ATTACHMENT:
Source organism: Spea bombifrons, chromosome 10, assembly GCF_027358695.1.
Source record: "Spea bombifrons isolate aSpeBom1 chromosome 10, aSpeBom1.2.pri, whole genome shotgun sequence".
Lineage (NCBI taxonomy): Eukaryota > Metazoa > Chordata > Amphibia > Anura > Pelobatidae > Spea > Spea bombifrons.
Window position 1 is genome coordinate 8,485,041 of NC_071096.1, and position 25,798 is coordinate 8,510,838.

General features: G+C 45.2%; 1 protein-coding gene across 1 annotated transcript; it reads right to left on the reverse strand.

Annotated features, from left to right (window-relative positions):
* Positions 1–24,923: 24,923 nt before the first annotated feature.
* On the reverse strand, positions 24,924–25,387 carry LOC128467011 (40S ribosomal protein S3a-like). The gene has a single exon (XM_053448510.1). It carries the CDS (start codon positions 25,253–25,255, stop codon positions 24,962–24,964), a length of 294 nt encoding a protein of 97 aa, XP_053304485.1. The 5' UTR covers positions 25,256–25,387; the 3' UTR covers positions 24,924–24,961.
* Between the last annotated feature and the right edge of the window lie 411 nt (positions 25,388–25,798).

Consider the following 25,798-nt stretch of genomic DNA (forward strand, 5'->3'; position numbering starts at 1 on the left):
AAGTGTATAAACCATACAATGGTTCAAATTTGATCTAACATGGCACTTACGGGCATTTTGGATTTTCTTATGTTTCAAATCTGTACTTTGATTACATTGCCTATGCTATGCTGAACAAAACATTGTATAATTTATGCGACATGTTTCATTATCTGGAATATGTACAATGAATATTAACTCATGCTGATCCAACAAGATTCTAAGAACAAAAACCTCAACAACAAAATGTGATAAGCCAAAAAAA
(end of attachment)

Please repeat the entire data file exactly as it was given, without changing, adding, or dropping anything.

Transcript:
Source organism: Spea bombifrons, chromosome 10, assembly GCF_027358695.1.
Source record: "Spea bombifrons isolate aSpeBom1 chromosome 10, aSpeBom1.2.pri, whole genome shotgun sequence".
Lineage (NCBI taxonomy): Eukaryota > Metazoa > Chordata > Amphibia > Anura > Pelobatidae > Spea > Spea bombifrons.
Window position 1 is genome coordinate 8,485,041 of NC_071096.1, and position 25,798 is coordinate 8,510,838.

General features: G+C 45.2%; 1 protein-coding gene across 1 annotated transcript; it reads right to left on the reverse strand.

Annotated features, from left to right (window-relative positions):
* Positions 1–24,923: 24,923 nt before the first annotated feature.
* On the reverse strand, positions 24,924–25,387 carry LOC128467011 (40S ribosomal protein S3a-like). The gene has a single exon (XM_053448510.1). It carries the CDS (start codon positions 25,253–25,255, stop codon positions 24,962–24,964), a length of 294 nt encoding a protein of 97 aa, XP_053304485.1. The 5' UTR covers positions 25,256–25,387; the 3' UTR covers positions 24,924–24,961.
* Between the last annotated feature and the right edge of the window lie 411 nt (positions 25,388–25,798).

Consider the following 25,798-nt stretch of genomic DNA (forward strand, 5'->3'; position numbering starts at 1 on the left):
AAGTGTATAAACCATACAATGGTTCAAATTTGATCTAACATGGCACTTACGGGCATTTTGGATTTTCTTATGTTTCAAATCTGTACTTTGATTACATTGCCTATGCTATGCTGAACAAAACATTGTATAATTTATGCGACATGTTTCATTATCTGGAATATGTACAATGAATATTAACTCATGCTGATCCAACAAGATTCTAAGAACAAAAACCTCAACAACAAAATGTGATAAGCCAAAAAAA